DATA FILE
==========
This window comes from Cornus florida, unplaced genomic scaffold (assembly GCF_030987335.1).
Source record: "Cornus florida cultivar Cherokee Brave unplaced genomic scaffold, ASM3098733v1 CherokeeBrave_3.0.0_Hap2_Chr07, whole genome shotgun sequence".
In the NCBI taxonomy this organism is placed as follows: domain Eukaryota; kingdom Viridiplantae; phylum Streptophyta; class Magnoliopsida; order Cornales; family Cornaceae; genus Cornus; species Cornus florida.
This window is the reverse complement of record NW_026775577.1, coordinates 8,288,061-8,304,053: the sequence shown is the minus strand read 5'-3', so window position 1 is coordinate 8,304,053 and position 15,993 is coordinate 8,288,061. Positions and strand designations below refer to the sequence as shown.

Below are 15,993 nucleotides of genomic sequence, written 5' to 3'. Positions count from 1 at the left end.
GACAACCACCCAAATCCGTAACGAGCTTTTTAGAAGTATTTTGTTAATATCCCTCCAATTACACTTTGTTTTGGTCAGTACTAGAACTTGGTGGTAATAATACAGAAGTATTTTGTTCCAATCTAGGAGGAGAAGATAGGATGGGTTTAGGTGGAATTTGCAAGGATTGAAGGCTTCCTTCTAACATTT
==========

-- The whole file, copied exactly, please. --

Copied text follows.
This window comes from Cornus florida, unplaced genomic scaffold (assembly GCF_030987335.1).
Source record: "Cornus florida cultivar Cherokee Brave unplaced genomic scaffold, ASM3098733v1 CherokeeBrave_3.0.0_Hap2_Chr07, whole genome shotgun sequence".
In the NCBI taxonomy this organism is placed as follows: domain Eukaryota; kingdom Viridiplantae; phylum Streptophyta; class Magnoliopsida; order Cornales; family Cornaceae; genus Cornus; species Cornus florida.
This window is the reverse complement of record NW_026775577.1, coordinates 8,288,061-8,304,053: the sequence shown is the minus strand read 5'-3', so window position 1 is coordinate 8,304,053 and position 15,993 is coordinate 8,288,061. Positions and strand designations below refer to the sequence as shown.

Below are 15,993 nucleotides of genomic sequence, written 5' to 3'. Positions count from 1 at the left end.
GACAACCACCCAAATCCGTAACGAGCTTTTTAGAAGTATTTTGTTAATATCCCTCCAATTACACTTTGTTTTGGTCAGTACTAGAACTTGGTGGTAATAATACAGAAGTATTTTGTTCCAATCTAGGAGGAGAAGATAGGATGGGTTTAGGTGGAATTTGCAAGGATTGAAGGCTTCCTTCTAACATTT